The above ARC was spin coated at 4000 rpm for 60 seconds and cured at 175° C. for 60 seconds with vacuum. Coating quality was good to excellent and film absorbance at 248 nm was 1.09 per 1000 Å thickness. Ethyl lactate stripping resulted in film thickness and film optical absorbance losses of less than 0.5% for a starting film thickness of 1205 Å. An interlayer test using OCG's CAMP® VI deep ultraviolet photoresist was also conducted on the candidate ARC. The resist was spin coated at 4000 rpm for 40 seconds and hot plate baked at 105° C. for 60 seconds. Following blanket exposure on a contact printer and post-exposure baking at 115° C. for 60 seconds, the specimen was developed in Shipley MF®-319 for 60 seconds and then rinsed and dried. As a result of resist processing, a 2.86% increase in ARC thickness was observed indicating the ARC had excellent resistance to intermixing with the resist.
After thirty-one days at room temperature, the ARC was spin coated at 4000 rpm for 60 seconds and cured as above. Coating quality was very good. Comparison to initial values showed that film thickness had decreased only slightly (2.6%) while absolute film optical absorbance increased by 2.8%, both values indicating excellent storage stability.
Preparation and Properties of Deep Ultraviolet ARC Derived from Epoxy Novolac Resin and 9-Acridinecarboxylic Acid
a. Addition of 9-acridinecarboxylic acid to epoxy novolac to form dye-grafted oligomer
A 100 ml round-bottomed flask equipped with magnetic stirring bar and condenser with anhydrous magnesium sulfate drying tube was charged with 0.90 g (4.03 mmol) of 9-acridinecarboxylic acid hydrate, 0.72 g (4.03 nmol) of DEN 438 epoxy novolac resin, 9.19 g of cyclohexanone, and 33.9 mg (0.15 mmol) of benzyltriethylammonium chloride. At an initial reaction mixture temperature of 95° C. solution did not occur, so 9.2 g of cyclohexanone was added. The reaction mixture was then stirred at 135°-137° C. for 20 hours to form the dye-grafted oligomer solution. The total solids level of the final solution was 8.25 weight percent.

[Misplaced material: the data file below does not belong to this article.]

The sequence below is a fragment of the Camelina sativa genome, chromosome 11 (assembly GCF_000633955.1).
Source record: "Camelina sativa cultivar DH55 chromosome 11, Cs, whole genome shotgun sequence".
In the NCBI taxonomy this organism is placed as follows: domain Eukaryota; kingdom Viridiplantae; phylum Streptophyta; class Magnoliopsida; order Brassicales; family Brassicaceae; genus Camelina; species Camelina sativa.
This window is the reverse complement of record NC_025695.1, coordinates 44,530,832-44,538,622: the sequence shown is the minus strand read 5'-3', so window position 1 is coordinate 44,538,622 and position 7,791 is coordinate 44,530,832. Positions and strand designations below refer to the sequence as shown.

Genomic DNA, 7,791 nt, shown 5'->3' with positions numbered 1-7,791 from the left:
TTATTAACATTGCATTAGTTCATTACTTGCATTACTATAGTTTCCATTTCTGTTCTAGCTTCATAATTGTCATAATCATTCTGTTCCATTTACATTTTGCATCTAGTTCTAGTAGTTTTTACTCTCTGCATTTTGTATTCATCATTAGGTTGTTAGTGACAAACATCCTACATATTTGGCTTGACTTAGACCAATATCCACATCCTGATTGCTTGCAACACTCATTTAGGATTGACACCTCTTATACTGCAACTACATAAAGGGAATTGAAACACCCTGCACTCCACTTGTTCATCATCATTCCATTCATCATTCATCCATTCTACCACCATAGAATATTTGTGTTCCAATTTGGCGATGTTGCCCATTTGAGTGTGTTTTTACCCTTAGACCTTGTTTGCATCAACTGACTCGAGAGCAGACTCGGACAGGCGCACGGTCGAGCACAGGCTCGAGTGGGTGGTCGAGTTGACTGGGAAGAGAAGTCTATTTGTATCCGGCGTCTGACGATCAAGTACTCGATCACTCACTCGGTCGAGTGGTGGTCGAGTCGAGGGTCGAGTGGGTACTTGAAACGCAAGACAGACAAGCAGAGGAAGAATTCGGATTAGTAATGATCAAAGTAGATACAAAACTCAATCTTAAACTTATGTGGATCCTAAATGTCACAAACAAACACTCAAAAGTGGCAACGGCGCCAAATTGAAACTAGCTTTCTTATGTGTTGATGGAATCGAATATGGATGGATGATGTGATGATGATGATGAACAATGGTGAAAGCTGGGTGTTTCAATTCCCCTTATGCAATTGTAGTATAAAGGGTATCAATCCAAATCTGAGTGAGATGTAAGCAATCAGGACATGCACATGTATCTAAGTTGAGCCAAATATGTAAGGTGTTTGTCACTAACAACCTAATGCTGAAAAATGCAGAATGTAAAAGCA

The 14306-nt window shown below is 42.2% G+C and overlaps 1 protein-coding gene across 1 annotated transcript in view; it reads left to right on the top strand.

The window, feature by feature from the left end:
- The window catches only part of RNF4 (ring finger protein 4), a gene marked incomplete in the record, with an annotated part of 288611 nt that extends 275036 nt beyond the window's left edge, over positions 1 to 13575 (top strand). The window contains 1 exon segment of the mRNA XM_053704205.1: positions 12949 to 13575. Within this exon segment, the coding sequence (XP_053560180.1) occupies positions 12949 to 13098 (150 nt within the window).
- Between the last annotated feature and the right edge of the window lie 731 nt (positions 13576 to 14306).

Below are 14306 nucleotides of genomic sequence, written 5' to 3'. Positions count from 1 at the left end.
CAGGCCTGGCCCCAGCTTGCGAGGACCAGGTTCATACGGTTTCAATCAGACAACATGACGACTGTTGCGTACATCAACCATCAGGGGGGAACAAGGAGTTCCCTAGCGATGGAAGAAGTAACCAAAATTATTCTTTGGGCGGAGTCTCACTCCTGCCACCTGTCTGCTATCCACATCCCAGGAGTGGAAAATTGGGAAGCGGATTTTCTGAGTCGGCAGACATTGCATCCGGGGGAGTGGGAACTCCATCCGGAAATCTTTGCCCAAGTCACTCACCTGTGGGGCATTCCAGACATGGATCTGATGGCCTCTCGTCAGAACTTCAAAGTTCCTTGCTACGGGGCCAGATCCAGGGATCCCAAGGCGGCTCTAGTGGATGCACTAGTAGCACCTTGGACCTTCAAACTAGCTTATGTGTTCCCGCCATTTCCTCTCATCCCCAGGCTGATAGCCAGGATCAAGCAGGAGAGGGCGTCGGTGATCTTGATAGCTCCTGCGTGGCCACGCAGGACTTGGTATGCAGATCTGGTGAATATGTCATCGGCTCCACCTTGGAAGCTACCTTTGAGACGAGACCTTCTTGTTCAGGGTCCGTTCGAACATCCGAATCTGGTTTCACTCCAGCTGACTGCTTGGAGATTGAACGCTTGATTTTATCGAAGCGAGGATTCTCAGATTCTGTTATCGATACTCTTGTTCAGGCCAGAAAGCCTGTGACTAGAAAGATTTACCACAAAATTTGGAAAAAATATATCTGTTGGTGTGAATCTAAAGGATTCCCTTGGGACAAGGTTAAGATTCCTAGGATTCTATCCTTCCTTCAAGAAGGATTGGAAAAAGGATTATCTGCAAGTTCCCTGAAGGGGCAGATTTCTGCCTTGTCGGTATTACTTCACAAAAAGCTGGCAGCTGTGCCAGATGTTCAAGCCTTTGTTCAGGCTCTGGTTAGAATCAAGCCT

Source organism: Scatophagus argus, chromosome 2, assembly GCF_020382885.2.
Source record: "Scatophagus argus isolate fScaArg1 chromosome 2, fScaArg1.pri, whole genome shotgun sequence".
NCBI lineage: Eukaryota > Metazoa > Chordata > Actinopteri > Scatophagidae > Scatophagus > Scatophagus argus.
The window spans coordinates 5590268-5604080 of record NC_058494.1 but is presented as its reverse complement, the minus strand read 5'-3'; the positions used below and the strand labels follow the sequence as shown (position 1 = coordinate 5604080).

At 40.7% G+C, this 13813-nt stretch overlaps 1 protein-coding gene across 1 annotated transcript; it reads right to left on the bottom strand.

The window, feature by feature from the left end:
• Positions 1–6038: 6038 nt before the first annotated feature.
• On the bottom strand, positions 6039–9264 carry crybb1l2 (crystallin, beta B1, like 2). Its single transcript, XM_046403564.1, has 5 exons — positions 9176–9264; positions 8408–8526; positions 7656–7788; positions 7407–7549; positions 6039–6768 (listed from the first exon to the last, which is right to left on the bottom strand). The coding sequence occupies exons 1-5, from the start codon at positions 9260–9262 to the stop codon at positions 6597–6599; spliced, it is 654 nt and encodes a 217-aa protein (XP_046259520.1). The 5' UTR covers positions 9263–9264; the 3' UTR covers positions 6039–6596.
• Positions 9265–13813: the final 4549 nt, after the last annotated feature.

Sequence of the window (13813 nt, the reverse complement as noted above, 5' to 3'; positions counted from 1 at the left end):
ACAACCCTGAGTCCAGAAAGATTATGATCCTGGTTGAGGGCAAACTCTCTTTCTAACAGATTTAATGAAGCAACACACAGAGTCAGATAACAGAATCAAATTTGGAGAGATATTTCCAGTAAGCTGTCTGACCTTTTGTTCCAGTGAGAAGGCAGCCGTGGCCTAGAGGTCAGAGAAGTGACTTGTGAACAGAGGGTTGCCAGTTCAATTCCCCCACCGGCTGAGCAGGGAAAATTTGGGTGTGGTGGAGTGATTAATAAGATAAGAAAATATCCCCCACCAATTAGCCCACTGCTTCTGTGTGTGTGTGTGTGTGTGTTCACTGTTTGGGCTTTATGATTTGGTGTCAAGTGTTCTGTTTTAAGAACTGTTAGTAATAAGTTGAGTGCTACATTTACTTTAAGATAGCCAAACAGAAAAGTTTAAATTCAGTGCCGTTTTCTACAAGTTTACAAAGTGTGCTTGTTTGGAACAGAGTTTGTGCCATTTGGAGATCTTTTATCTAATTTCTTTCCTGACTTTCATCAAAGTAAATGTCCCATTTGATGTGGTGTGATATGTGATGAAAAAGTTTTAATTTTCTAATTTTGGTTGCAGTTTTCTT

About 2.0 g of 1-methoxy-2-propanol was added to the above cyclohexanone reaction solution (6.0 g), followed by stirring. The coating was filtered through a 0.2 μm end-point filter and spin coated onto a quartz slide at 5000 rpm for 60 seconds followed by a full-contact hot plate bake at 175° C. for 60 seconds. Film optical absorbance was 1.238 at 1000 Å.
b. ARC Formulation
An ARC was formulated by mixing 10.0 g (8.25% solids) of the above acridine dye-attached oligomer solution, 0.464 g of CYMEL 303LF methylated melamine-formaldehyde resin, 23 mg of p-toluenesulfonic acid monohydrate, 5.88 g of cyclohexanone, and 5.49 g of 1-methoxy-2-propanol to solution.
c. ARC Properties
The above ARC was spin coated onto silicon and quartz substrates at 5000 rpm for 60 seconds and hot plate cured at 175° C. for 60 seconds. Film absorbance at 248 nm was 1.12 at 1000 Å thickness. An ethyl lactate stripping test performed on an 841 Å thick ARC resulted in a film thickness loss of only 0.7% and an optical absorbance increase of 1.3%, both figures being very acceptable.
Preparation and Properties of Deep Ultraviolet ARC Derived from Epoxy Novolac Resin and 2-Napthoic Acid
a. Addition of 2-napthoic acid to epoxy novolac to form dye-grafted oligomer